PLAYBILL ON OPENING NIGHT: Lucky Guy You've Got Mac

By Harry Haun
April 2, 2013

Meet the first-nighters at the Broadway opening of Nora Ephron's Lucky Guy.



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The ghosts of a couple of tabloid scribes—maybe even the ghost of journalism itself—hovered over the opening of Lucky Guy April 1 at the Broadhurst. One belonged to the title character, Mike McAlary, who tagged all three tabloid bases in the area during his 41 years, and the other to his Boswell, Nora Ephron, who once toiled as the Post reporter before moving on to better things like a procession of popular “chick flicks” but never quite recovered from her love of newspapering.

She was allowed the evening’s last tug at the heartstrings when her portrait was flashed on the stage after the curtain call. It broke up the cast, all lined up in a row—including, the star she finally got to Broadway in the role of McAlary: Tom Hanks.

Author and subject never met, but after his death, she decided his flamboyant career best encapsulated her love of the profession. And why not? Here is a guy—a not-particularly-lucky guy who came to the field scoop-crazed, believing the myths of newspaper movies and adopting the hot-shot, fast-talking behavior of The Front Page’s Hildy Johnson. Occasionally, his stories caught up with his ego, but there were also setbacks and wrong calls along the way—and a bad car crash. Through it all, he kept blithely bouncing back and forth from Newsday to Post to Daily News to Post. Eventually—and here’s where the luck comes in—he gets his redemptive big story, delays his cancer treatment to do it and grabs a Pulitzer on his way out the door.

George C. Wolfe’s fluid direction keeps the numerous short scenes in this story in a quickened and eventful swirl, with an ensemble cast moving smoothly in and out of characters, bars, newsrooms, taverns, hospitals, saloons, bedrooms, et al.

Hanks handily dominates the proceedings in his high-octane Broadway debut, but it’s one of those ensembles where everybody works, and The Star certainly welcomes the sharing since he’s doing some pretty heavy lifting with the role as it is.

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Tom Hanks
Photo by Joseph Marzullo/WENN
“It’s a beast,” he admitted about his newfound stage demands, later at the Gotham Hall after-party. “I might have had a little more time off in the earlier drafts, but not any more. But we all work. This is not just a couple of guys at a lectern with some slides going by. There are 14 of us on stage, and I’d say 12 of us have very important things to do. Everybody gets to play. That’s more fun than doing it any other way.”

There are moments when Hanks bears an uncanny resemblance to McAlary—mostly when he smiles and his eyes crinkle above a commanding mustache. “He had a real bristle brush. It stuck out. Mine hangs down. It’s a different kind of thing. This is the best I could do.” Off-stage, he has grown accustomed to his new shrubbery. “I had to make my peace with it, but now I don’t think I even have it anymore.”

His is such a fully-formed performance one might well wonder where he has been keeping himself all these years. First, he dirt-kicks (“Well, I didn’t have the chops for a long time. Broadway is a place of accomplished singers and dancers”), and then he responds with the real reason: “I can’t say the opportunity was always there because it wasn’t, and eventually it came around, but, quite frankly, I was in my child-bearing years to take this on. I had kids, and I don’t think you can just go off and say, ‘Dad is going to go away and try to have a Broadway play to last more than ten performances.’ It’s not fair to them. My kids are all grown up, so here I am.”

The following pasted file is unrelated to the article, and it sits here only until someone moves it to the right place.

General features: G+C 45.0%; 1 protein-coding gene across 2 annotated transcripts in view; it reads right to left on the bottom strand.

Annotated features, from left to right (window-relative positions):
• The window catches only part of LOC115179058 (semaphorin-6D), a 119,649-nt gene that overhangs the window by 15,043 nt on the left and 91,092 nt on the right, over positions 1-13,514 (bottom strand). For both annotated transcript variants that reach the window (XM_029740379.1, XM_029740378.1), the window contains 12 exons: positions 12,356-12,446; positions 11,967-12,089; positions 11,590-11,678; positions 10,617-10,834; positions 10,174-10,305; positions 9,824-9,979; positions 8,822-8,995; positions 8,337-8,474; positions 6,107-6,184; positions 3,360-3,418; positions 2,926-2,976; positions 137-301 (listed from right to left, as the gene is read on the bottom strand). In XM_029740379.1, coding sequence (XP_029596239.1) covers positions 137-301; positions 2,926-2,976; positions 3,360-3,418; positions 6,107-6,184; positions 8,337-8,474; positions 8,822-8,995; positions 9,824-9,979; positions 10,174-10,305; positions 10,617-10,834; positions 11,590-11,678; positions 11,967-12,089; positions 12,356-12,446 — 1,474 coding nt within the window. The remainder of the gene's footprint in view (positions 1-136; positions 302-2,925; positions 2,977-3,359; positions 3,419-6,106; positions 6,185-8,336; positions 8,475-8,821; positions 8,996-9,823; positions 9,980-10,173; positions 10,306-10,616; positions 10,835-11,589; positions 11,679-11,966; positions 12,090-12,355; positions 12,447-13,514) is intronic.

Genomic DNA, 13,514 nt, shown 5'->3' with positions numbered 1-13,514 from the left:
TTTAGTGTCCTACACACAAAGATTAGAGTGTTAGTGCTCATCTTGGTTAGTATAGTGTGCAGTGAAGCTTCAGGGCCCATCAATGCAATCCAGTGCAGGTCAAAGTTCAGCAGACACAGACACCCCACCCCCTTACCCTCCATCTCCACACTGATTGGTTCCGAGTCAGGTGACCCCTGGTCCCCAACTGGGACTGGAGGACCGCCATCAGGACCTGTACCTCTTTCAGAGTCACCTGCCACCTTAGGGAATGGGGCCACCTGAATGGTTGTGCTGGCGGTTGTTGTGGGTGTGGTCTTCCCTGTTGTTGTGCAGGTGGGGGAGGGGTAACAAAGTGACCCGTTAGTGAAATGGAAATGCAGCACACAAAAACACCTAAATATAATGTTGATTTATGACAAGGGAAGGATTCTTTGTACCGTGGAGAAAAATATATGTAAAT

The fact that Lucky Guy was written by Ephron most likely gave him the extra shove he needed to get to Broadway. The two previously teamed (she as writer and/or director) on “A League of Their Own,” “Sleepless in Seattle” and “You’ve Got Mail.”


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“You covered everything with Nora. You could be working, and you’ll be talking about personal things. You could be on vacation and talking about cultural history. You could be having a very lazy breakfast, and you would be talking about Saddam Hussein. Nora was one of those fascinating people because she was fascinated by everything. She always had the great question, and she always listened as well as she talked. That kind of a person is one of a kind. She was a Renaissance woman in all of these sorts of ways. She was not jaded. She was not a cynical person. She never suffered fools lightly, but she was always doing things that were so interesting. I would say, ‘Nora, why are you doing this and why are you doing that?’ And she said, ‘Never turn down a front-row seat for human folly.’ It might be somebody speaking at the U.N. or it might be a new type of Tupperware that’s coming out.

“Nora was one who had a huge affection for the tabloids. She read them every day, and she paid attention to all the writers and all the bylines. She knew it because she did not censor the fact that it’s a pulse of something—it measures something.”

He said he has been won over to Ephron’s way of thinking about tabloids. “I kinda get it now,” he confessed. “I get it as an art form. I get it as a job. I get it as a thing that really does, somehow, serve the pulse of a city because there’s no wi-fi in the subway. It’s better to be reading the Post or the News than playing angry birds. I think they both do a thing. I think you get the hearts and the clubs in one paper, and you get the diamonds and the spades in the other. Together, they make a full deck.”

Richard Masur
Photo by Joseph Marzullo/WENN

Like the last previous Broadway opening, Hands on a Hardbody, many of the people mentioned or depicted in the play were among the first-nighters: Jimmy Breslin, Bob Drury, Jim Willse, Debbie Krenek and lawyer Eddie Hayes.

Jim Dwyer, now of The New York Times and depicted in his Newsday days by Michael Gaston, owned up to four previews prior to attending the opening night. “Every time I’ve seen it, it gets better,” he said. “That’s been a real education for me as a non-theatre person to see the amount of revision and improvement and struggle with the material that goes on. You go to the show one time. You think that’s the show. It’s not. It’s such a dynamic process. I’ve seen a script from three years ago, and I’ve seen a script from a year ago, and now I see the live script continuing to evolve, so it’s that process of continuing demands that is so impressive to me.”